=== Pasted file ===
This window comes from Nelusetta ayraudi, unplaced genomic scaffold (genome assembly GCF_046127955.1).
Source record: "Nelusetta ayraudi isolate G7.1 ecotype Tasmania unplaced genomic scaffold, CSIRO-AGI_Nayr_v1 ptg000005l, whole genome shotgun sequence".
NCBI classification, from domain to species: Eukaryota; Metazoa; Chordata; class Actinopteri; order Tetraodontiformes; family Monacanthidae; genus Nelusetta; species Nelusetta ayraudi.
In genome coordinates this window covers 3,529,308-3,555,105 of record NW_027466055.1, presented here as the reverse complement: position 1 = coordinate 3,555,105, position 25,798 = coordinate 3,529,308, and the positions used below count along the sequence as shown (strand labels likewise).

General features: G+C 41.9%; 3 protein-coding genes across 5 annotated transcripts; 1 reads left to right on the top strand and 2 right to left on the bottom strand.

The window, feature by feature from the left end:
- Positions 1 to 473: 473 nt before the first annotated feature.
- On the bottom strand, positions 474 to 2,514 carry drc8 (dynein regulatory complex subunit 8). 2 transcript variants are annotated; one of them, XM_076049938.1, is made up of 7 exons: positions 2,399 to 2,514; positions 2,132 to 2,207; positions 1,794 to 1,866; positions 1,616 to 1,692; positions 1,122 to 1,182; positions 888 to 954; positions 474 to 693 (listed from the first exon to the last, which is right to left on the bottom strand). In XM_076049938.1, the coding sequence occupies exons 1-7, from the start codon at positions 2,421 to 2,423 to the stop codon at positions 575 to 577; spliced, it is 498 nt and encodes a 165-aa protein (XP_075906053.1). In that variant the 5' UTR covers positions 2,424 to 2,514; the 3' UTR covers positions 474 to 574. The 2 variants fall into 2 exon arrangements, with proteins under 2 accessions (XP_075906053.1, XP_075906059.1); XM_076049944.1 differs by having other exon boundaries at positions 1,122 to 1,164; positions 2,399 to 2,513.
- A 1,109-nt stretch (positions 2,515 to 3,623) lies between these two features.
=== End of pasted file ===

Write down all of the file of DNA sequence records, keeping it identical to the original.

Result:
This window comes from Nelusetta ayraudi, unplaced genomic scaffold (genome assembly GCF_046127955.1).
Source record: "Nelusetta ayraudi isolate G7.1 ecotype Tasmania unplaced genomic scaffold, CSIRO-AGI_Nayr_v1 ptg000005l, whole genome shotgun sequence".
NCBI classification, from domain to species: Eukaryota; Metazoa; Chordata; class Actinopteri; order Tetraodontiformes; family Monacanthidae; genus Nelusetta; species Nelusetta ayraudi.
In genome coordinates this window covers 3,529,308-3,555,105 of record NW_027466055.1, presented here as the reverse complement: position 1 = coordinate 3,555,105, position 25,798 = coordinate 3,529,308, and the positions used below count along the sequence as shown (strand labels likewise).

General features: G+C 41.9%; 3 protein-coding genes across 5 annotated transcripts; 1 reads left to right on the top strand and 2 right to left on the bottom strand.

The window, feature by feature from the left end:
- Positions 1 to 473: 473 nt before the first annotated feature.
- On the bottom strand, positions 474 to 2,514 carry drc8 (dynein regulatory complex subunit 8). 2 transcript variants are annotated; one of them, XM_076049938.1, is made up of 7 exons: positions 2,399 to 2,514; positions 2,132 to 2,207; positions 1,794 to 1,866; positions 1,616 to 1,692; positions 1,122 to 1,182; positions 888 to 954; positions 474 to 693 (listed from the first exon to the last, which is right to left on the bottom strand). In XM_076049938.1, the coding sequence occupies exons 1-7, from the start codon at positions 2,421 to 2,423 to the stop codon at positions 575 to 577; spliced, it is 498 nt and encodes a 165-aa protein (XP_075906053.1). In that variant the 5' UTR covers positions 2,424 to 2,514; the 3' UTR covers positions 474 to 574. The 2 variants fall into 2 exon arrangements, with proteins under 2 accessions (XP_075906053.1, XP_075906059.1); XM_076049944.1 differs by having other exon boundaries at positions 1,122 to 1,164; positions 2,399 to 2,513.
- A 1,109-nt stretch (positions 2,515 to 3,623) lies between these two features.